by Gill Pringle

Can you tell us about your character?

I’m somebody who comes back from the first war. Four or five years before the beginning of the story, he left for the first war to fight on the front lines, he left his wife and his two children who were about four and five at the time. And when he comes back, his wife has passed away. Consumption took her and his two children have been raised by the circus and he’s physically not the man he was because he lost his left arm on the field of battle. And emotionally and psychologically, he’s not the man he once was and the world that he returns to is a world that he doesn’t recognise, he doesn’t know how to be a father, so his journey is to forgive himself and his own guilt and shame for not being there. And I think his lesson in the film is that it’s okay not to know how to be a parent, sometimes you just got to be there and observe your children figuring things out for themselves.

Dumbo arrives in the story initially as something that needs damage control, as something that we all judge, even the circus people. When we see the ears first, it’s kinda ‘What the hell?’ and we know that it’s probably not going to be taken too well by society, by the community that come to watch our circus. It’s not the cute little doting perfect baby elephant that Danny De Vito’s character envisions and thought he was buying. But what seems to be a handicap at the start of the film or what seems to be a cause for derision is actually a cause for celebration and is something that, bit by bit, throughout the telling the story awakens the spirits of each of the characters.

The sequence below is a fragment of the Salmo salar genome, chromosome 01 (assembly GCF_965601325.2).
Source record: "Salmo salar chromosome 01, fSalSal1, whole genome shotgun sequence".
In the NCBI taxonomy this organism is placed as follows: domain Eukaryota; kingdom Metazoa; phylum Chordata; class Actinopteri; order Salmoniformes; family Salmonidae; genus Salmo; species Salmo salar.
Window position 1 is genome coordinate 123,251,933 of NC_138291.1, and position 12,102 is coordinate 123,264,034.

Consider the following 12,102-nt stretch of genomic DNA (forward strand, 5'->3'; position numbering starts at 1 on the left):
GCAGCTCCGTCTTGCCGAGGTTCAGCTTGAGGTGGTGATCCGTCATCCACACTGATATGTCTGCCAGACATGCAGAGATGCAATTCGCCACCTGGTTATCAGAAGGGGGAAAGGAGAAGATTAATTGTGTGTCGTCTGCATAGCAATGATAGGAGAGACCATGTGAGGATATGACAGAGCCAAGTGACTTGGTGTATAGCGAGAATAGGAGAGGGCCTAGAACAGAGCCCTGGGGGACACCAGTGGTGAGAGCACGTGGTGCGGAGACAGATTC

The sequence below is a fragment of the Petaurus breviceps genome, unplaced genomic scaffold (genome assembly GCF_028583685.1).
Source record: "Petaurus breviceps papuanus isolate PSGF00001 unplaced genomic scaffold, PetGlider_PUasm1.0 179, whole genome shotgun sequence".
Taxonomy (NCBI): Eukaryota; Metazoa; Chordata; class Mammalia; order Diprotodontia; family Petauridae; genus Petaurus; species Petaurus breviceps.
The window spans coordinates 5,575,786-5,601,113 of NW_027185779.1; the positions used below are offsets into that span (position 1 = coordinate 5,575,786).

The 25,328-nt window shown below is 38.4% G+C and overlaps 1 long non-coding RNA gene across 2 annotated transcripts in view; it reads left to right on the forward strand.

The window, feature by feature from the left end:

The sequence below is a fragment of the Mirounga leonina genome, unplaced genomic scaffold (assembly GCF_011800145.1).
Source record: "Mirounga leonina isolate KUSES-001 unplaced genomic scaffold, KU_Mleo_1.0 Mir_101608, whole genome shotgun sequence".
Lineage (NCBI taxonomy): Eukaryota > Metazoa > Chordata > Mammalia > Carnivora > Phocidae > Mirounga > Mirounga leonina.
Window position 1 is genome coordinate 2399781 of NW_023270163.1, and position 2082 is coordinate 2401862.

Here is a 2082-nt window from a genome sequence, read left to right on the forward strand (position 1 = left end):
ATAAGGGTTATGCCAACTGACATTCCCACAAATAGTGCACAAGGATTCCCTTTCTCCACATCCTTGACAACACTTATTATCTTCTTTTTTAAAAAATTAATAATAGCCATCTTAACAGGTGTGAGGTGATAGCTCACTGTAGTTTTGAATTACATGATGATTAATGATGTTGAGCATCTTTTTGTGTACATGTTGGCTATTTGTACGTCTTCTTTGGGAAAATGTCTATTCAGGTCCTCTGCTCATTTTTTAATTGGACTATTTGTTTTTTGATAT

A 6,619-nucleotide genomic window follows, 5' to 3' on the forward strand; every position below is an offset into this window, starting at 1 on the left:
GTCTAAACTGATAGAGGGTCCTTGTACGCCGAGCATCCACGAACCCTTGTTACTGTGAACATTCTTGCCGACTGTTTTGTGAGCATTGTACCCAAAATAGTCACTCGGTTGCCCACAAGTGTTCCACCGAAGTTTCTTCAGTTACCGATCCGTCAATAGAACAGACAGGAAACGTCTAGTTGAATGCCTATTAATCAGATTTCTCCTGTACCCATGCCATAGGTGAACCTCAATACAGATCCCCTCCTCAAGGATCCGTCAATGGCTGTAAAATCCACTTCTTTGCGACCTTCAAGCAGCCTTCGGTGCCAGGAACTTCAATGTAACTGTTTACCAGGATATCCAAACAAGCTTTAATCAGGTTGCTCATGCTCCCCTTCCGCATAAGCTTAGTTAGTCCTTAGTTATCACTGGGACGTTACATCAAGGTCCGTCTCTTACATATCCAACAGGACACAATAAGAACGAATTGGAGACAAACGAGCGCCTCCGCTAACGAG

You have done a lot of blockbusters filled with CGI, but this is different. How was that?

I’ve been lucky enough to see some credible artistry through the years, some of the sets on Alexander will never be bested and some of the sets on Total Recall were extraordinary as well. But I will say, for the instant invocation of a childlike sense of wonder, there was nothing like walking into this set. When I walked onto this set the first time for Dreamland, which is the huge big theme park that Michael Keaton’s character presides over, and they had built in this aircraft hangar that they used to make Zeppelins, air balloons, a huge monstrosity of a thing maybe 800 feet long and 250 feet high, and there was this wooden gangplank platform that went about 500 feet and then at the end of it was this huge big top. The set went up like three or four stories, down 500 feet, all these lights flashing, popcorn stands, 400 extras, about 12 horses, eight Model T Fords from the early 20th century and about 40 different carnies juggling and balancing things on their heads and I just walked in, I thought, ‘What the fuck?’ My eyes watered, literally, my eyes watered, it was so beautiful. You get a little bit used to it over the next few days of course, I didn’t live in that sense of wonderment, but it was extraordinary to see, it really was.